Dead but Alive

August 7, 2011
By MsTerry PLATINUM, Mt. Pleasant, South Carolina
MsTerry PLATINUM, Mt. Pleasant, South Carolina
26 articles 0 photos 2 comments

It all had started with Harrison O’Neil. He was a tall, good-looking man, although well nearing his 50’s and with a head full of sandy-almost-white hair. One could always find him in his spotless white doctor’s coat and black-rimmed glasses, often studying seemingly-illegible writing on cracked pottery and faded paintings in various languages from hundreds of years ago. O’Neil was one of the world’s greatest intellectual thinkers, who had contemplated the most abstract of ideas; he had been famous for uncovering the Truth of the Afterlife in 4006, for his article on the Existence of God in 4023, for his proof on the Meaning of Life in 4048, and for his continual lifelong work on the Meaning of Love. However, he had never gotten the Meaning quite right before August 30, 4056. Until then, his work had been nothing but speculation and guesswork. He had uncovered nothing more than the fact that the Meaning was, in fact, just a single word.

It was August 30, 4056. I had gotten up especially early today to study some promising writing on pottery found from a group faintly recorded as the Nativ Mercans. I was still carrying the lingering feeling of triumph from the uncovering of the singularity of the Meaning several weeks ago and had a good feeling about today. Pouring myself a cup of cold coffee, I sat at my solid-oak office table, adjusting my glasses and staring at the strange writing. It had to have meant something. Reaching deep inside my mind for the Nativ Mercan’s language that I had studied in my youth, I quickly translated the symbols into a language I more easily understood – English.
LOOK INTO YOUR HEART is a rough translation from the beautiful, poetic speech of the Nativ Mercans. Nevertheless, it was frustrating for me as I had been expecting something along the lines of ‘The Meaning of Love is _______’ instead of some pointless quote I already understood.
But that was what it said, so I listened to the writing and looked deep into my heart; I thought about my darling wife, passed away at 47 from breast cancer, rest her soul; I thought about my three children grown up so quickly, the youngest one a senior in high school; I thought about my two grandchildren and the amazement that time can pass so quickly and slowly at the same time, each day dragging by but the years flying. I glanced at the carved symbols on the pot again.
Maybe it was the lingering feeling of triumph. Maybe it was the sudden ache of longing to see my children and my dead wife once more. Maybe it was the sunlight streaming in through the open windows and make the dust motes on the carpet dance.
But nevertheless, without any moment of triumph, I knew. I knew what the Meaning to Love was. I had known it all along. I never needed to look any further than my own heart.
I muttered it to myself; and in that moment, I realized that this word; this Meaning; was perfect in every way. It satisfied all human condition, heart, hunger, mental, physical. In that moment, the sound of that word was literally the most important thing in my world. I repeated the word again; a surge of fear made me anxious when I finally realized that I could not stop even if I had wanted to. That my limbs had frozen in place as if I was losing control of my body. And that while all these dreadful changes occurred, nothing mattered to me but the tranquility the word brought to my life, calmness seeping through my veins while another part of me struggled to even twitch my fingertips.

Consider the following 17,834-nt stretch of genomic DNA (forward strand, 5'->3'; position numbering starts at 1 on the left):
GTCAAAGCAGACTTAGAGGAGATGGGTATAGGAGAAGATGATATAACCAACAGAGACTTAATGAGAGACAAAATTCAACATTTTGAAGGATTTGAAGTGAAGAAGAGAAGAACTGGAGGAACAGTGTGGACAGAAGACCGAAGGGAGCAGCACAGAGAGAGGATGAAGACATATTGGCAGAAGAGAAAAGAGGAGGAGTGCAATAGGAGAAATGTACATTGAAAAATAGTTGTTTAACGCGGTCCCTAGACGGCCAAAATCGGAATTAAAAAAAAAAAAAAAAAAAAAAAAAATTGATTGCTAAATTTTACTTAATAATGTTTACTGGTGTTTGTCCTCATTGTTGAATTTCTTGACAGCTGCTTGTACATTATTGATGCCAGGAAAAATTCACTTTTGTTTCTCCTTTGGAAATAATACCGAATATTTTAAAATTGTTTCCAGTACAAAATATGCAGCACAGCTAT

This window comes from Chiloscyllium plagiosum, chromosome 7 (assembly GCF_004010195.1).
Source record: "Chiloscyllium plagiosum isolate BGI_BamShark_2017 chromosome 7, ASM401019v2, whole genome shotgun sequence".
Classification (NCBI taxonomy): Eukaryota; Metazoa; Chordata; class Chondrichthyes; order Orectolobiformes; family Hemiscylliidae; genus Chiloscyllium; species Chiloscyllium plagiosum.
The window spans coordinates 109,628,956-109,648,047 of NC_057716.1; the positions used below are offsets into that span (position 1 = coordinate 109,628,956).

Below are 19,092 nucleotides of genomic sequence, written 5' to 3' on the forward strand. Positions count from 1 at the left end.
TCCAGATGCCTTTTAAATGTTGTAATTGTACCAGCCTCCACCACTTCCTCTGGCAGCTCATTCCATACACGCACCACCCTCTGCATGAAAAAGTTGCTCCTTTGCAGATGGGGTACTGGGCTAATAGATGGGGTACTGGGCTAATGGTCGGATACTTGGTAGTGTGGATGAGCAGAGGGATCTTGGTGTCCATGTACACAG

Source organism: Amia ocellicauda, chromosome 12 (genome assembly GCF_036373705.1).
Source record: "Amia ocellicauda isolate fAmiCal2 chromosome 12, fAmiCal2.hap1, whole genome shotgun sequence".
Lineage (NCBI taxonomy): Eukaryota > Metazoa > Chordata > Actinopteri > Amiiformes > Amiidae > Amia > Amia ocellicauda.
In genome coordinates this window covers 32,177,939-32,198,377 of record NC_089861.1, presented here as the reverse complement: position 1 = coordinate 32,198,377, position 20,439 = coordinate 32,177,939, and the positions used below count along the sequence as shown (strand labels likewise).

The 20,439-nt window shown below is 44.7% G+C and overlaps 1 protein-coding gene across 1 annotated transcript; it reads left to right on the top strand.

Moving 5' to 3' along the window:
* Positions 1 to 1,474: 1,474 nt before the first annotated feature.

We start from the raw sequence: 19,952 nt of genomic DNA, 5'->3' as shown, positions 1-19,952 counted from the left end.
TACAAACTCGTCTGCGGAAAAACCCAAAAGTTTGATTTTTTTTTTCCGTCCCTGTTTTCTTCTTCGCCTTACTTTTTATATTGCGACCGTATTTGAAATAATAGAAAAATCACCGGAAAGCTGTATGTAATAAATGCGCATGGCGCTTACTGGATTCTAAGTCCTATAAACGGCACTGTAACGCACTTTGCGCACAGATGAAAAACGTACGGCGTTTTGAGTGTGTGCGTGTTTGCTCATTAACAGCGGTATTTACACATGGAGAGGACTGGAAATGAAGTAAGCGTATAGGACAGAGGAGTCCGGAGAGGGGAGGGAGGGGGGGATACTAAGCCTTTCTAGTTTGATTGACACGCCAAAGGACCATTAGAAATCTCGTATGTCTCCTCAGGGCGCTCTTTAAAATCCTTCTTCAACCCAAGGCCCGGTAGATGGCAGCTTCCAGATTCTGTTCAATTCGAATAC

But there was no use fighting it. I continued to chant.

The Meaning of Love is passed by ear, and it is without a doubt the most contagious plague to ever have scarred the Earth. Neighbors who heard him chanting the word through the open windows immediately realized the Meaning of Love and what it meant for them, immediately felt right with the world, and immediately began reciting the word, knowing that they would never be able to stop. It was more of a nightmare for people on the other side of the globe who faintly knew of what was going on, but knew they could do nothing to stop it. People watching television and who could hear people repeating the Meaning would immediately be caught on. People on phones were the same. Recording machines.
Within five hours, the entire Earth was populated with mindless robots, caught in the act of whatever they were doing, chanting the simple and beautiful Meaning of Love over and over again to other zombies, doing nothing else.
A 15 year old boy with curly brown hair and faded jeans, bending down to tie his shoe: chanting, chanting.
An elderly woman with a messy bun frozen while trying to navigate her wheelchair through a completely-still crowd: chanting, chanting.
A two-week year old newborn with a plaid hat who had not yet spoken one word before August 30th, still appearing to be asleep in its stroller while its mouth moved: chanting, chanting.
Some say that the god or gods who had created Earth smirked as he/she/they twisted the sought-after Meaning of Love into a plague. Some say another world had given the Meaning to him as a token of friendship and it had gone horribly wrong, and some say Harrison O’Neil was just that genius and figured out what had been puzzling mankind for almost all of its past. Some say it doesn’t even matter, and maybe they were right, because regardless of how Harrison O’Neil discovered the Meaning of Love, Earth was never the same.